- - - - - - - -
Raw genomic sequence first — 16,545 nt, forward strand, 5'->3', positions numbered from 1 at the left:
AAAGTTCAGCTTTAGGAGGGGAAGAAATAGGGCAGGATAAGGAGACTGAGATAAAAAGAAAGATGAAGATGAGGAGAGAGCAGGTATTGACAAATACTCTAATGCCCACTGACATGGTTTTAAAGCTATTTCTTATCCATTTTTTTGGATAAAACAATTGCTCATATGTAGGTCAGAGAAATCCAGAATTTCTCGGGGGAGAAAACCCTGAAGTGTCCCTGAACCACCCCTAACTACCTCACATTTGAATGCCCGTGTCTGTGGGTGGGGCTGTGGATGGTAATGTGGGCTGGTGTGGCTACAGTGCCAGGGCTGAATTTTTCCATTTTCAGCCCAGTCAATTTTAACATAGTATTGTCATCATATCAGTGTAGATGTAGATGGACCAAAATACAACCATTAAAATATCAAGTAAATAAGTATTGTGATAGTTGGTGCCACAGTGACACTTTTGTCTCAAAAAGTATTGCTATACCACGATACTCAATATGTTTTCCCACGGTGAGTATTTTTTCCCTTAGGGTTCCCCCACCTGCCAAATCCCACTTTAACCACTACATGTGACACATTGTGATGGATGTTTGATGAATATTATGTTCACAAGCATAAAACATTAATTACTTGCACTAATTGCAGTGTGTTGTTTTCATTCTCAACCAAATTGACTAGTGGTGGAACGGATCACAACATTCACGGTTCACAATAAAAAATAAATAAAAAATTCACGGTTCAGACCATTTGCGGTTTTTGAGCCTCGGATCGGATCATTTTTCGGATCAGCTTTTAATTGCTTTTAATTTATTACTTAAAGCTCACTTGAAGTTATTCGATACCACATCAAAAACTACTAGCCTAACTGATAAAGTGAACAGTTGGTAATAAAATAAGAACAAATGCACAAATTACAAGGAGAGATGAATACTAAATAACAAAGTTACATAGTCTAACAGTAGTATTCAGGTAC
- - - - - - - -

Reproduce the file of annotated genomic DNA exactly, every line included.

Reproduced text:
Raw genomic sequence first — 16,545 nt, forward strand, 5'->3', positions numbered from 1 at the left:
AAAGTTCAGCTTTAGGAGGGGAAGAAATAGGGCAGGATAAGGAGACTGAGATAAAAAGAAAGATGAAGATGAGGAGAGAGCAGGTATTGACAAATACTCTAATGCCCACTGACATGGTTTTAAAGCTATTTCTTATCCATTTTTTTGGATAAAACAATTGCTCATATGTAGGTCAGAGAAATCCAGAATTTCTCGGGGGAGAAAACCCTGAAGTGTCCCTGAACCACCCCTAACTACCTCACATTTGAATGCCCGTGTCTGTGGGTGGGGCTGTGGATGGTAATGTGGGCTGGTGTGGCTACAGTGCCAGGGCTGAATTTTTCCATTTTCAGCCCAGTCAATTTTAACATAGTATTGTCATCATATCAGTGTAGATGTAGATGGACCAAAATACAACCATTAAAATATCAAGTAAATAAGTATTGTGATAGTTGGTGCCACAGTGACACTTTTGTCTCAAAAAGTATTGCTATACCACGATACTCAATATGTTTTCCCACGGTGAGTATTTTTTCCCTTAGGGTTCCCCCACCTGCCAAATCCCACTTTAACCACTACATGTGACACATTGTGATGGATGTTTGATGAATATTATGTTCACAAGCATAAAACATTAATTACTTGCACTAATTGCAGTGTGTTGTTTTCATTCTCAACCAAATTGACTAGTGGTGGAACGGATCACAACATTCACGGTTCACAATAAAAAATAAATAAAAAATTCACGGTTCAGACCATTTGCGGTTTTTGAGCCTCGGATCGGATCATTTTTCGGATCAGCTTTTAATTGCTTTTAATTTATTACTTAAAGCTCACTTGAAGTTATTCGATACCACATCAAAAACTACTAGCCTAACTGATAAAGTGAACAGTTGGTAATAAAATAAGAACAAATGCACAAATTACAAGGAGAGATGAATACTAAATAACAAAGTTACATAGTCTAACAGTAGTATTCAGGTAC